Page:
Now let’s apply this same technique to the Bretscher sequence $x_{n+2} = 4 x_{n+1} - 7 x_n$. Define the transition matrix,

$B = \begin{bmatrix} 4 & -7 \\ 1 & 0 \end{bmatrix}$

which has the characteristic equation derived from the determinant of $|B - \lambda I|$

\begin{aligned} 0 &= (4 - \lambda)(-\lambda) + 7 \\ &= \lambda^2 - 4 \lambda + 7 \\ \Rightarrow \lambda &= 2 \pm \sqrt{ 3 } i. \end{aligned}

The eigenvectors are found by solving for $(B - \lambda I) u = 0$ for some $u$. This gives

$\begin{bmatrix} 4 - (2 + \sqrt{3}i) & -7 \\ 1 & -(2 + \sqrt{3}i) \end{bmatrix} \begin{bmatrix} u_1 \\ u_2 \end{bmatrix} = 0.$

Expanding this gives the system of equations,

\begin{aligned} (2 - \sqrt{3}i)u_1 - 7 u_2 &= 0 \\ u_1 - (2 + \sqrt{3}i) u_2 &= 0 \end{aligned}

giving eigenvectors $v = \begin{bmatrix} 2 \pm \sqrt{3}i & 1 \end{bmatrix}$. The inverse of

$P = \begin{bmatrix} 2+\sqrt{3}i & 2-\sqrt{3}i \\ 1 & 1 \end{bmatrix}$

is

$P^{-1} = \begin{bmatrix} -\frac{i}{2 \sqrt{3}} & \frac{1}{2} + \frac{i}{\sqrt{3}} \\ \frac{i}{2 \sqrt{3}} & \frac{1}{2} - \frac{i}{\sqrt{3}} \end{bmatrix}.$

Let $D$ be the diagonal matrix formed from the eigenvalues,

$D = \begin{bmatrix} 2+\sqrt{3}i & 0 \\ 0 & 2-\sqrt{3}i \end{bmatrix}$

and then verify that $B = PDP^{-1}$ and $P P^{-1} = I$, the identity matrix.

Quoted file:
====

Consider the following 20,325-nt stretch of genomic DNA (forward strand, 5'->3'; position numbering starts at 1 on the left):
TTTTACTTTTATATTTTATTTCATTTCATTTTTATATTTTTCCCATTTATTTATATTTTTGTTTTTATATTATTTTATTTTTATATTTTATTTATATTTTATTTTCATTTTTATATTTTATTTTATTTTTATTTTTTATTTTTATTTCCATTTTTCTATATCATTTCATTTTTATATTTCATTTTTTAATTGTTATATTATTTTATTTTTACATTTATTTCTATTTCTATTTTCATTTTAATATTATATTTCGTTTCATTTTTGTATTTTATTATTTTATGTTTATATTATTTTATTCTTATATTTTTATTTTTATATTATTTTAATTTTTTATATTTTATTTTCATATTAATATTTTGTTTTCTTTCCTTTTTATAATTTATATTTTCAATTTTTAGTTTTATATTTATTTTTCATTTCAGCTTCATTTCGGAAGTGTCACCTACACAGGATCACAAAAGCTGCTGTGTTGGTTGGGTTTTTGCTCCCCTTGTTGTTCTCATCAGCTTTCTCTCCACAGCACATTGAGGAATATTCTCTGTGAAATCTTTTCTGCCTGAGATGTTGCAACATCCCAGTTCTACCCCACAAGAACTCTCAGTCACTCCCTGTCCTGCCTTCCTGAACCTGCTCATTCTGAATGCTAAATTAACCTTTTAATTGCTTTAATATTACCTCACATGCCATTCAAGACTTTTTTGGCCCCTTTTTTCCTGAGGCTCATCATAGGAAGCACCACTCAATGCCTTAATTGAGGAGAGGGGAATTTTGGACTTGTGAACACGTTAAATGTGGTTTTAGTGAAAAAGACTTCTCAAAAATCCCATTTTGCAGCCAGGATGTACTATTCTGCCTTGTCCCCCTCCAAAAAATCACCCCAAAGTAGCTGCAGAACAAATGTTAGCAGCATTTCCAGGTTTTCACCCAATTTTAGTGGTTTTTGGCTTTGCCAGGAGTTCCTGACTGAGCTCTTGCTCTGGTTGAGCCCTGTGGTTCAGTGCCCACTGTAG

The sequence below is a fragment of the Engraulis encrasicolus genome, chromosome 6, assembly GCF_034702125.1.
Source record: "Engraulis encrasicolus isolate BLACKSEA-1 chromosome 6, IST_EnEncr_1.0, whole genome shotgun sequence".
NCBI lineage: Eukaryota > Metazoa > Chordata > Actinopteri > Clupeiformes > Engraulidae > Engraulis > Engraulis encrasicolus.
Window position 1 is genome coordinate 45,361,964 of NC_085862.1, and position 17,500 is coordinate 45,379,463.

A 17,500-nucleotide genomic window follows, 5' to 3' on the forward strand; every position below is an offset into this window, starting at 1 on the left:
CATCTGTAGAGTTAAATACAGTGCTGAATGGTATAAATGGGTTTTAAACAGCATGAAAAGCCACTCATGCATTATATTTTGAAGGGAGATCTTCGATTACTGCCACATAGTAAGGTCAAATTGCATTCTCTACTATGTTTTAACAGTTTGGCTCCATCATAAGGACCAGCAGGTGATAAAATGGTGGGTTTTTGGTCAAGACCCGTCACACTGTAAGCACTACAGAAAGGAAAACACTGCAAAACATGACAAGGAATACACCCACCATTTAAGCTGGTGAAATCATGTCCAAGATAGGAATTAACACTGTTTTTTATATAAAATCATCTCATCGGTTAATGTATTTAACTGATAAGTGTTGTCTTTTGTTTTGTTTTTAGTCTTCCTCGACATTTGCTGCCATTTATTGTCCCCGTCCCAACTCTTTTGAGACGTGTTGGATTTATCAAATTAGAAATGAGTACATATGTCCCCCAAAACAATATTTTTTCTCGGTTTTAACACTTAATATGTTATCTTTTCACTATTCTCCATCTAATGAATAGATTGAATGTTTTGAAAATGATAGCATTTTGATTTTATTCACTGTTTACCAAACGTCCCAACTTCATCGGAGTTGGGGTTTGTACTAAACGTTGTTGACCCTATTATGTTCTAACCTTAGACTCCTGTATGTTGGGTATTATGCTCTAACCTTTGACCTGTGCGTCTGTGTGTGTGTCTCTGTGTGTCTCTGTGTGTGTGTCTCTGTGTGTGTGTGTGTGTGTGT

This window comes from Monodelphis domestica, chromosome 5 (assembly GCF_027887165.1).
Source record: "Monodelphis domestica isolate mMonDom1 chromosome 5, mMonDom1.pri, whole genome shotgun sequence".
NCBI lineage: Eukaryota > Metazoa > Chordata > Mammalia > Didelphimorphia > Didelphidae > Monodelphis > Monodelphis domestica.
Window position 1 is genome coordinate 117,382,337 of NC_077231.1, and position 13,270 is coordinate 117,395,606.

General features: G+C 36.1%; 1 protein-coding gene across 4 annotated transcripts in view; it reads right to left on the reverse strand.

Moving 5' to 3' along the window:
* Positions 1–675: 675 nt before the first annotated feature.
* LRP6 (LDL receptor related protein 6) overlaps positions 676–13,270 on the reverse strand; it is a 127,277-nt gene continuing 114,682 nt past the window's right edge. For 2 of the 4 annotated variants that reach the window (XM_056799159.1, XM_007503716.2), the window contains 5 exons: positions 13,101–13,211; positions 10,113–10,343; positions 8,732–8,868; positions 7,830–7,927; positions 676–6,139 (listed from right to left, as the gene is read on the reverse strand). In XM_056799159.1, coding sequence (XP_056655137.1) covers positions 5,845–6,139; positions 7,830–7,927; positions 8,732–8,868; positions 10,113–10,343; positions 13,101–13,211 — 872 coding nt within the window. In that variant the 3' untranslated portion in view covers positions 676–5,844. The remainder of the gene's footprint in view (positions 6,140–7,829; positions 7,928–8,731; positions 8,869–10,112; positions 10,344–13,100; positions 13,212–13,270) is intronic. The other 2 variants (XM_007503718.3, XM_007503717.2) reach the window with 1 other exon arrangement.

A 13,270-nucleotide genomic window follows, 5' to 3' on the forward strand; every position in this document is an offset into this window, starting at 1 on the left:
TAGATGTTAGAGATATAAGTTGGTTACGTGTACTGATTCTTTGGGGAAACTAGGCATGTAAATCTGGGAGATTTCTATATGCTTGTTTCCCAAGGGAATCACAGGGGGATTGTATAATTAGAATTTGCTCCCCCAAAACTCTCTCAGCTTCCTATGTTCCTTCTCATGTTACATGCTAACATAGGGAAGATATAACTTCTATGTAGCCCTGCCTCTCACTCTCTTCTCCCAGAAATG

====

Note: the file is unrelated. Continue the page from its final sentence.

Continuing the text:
For the Fibonacci sequence, the eigenvectors formed an orthonormal basis, so we could quickly calculate powers of the matrix $A$ because

$A^n = PDP^{-1} PDP^{-1} \cdots PDP^{-1} = PDI \cdots I D P^{-1} = P D^nP^{-1}.$

The Bretscher matrix also has this property, except that the eigenvectors aren’t orthogonal. Still, the eigenvectors form a basis of the space spanned by $B$, so we can still calculate $B^n = PD^nP^{-1}$ for any power $n$. This wouldn’t be so bad for some small values of $n$, but we’ll need another method to answer the question of how to maximize $x_{2024}$.

Otto Bretscher says in response to his original question,

The roots of the characteristic polynomial are 2 ± i√3 = √7exp[±i*arctan(√3/2)]. We can write x(n) as a linear combination of (2 + i√3)^n and (2 - i√3)^n and bring this expression into real form. While these computations are straightforward, they are somewhat tedious, perhaps best left to a computing device; the answer provided by WolframAlpha is attached. Since the coefficient of b turns out to be negative for n = 2024, we maximize x(2024) by letting b = 0.

Characteristic Polynomial from Wolfram Alpha

Pari/GP can calculate numbers with very high precision, so let’s give it a try. The sequence begins $x_0 = 1, x_1 = b$, so the next element is found from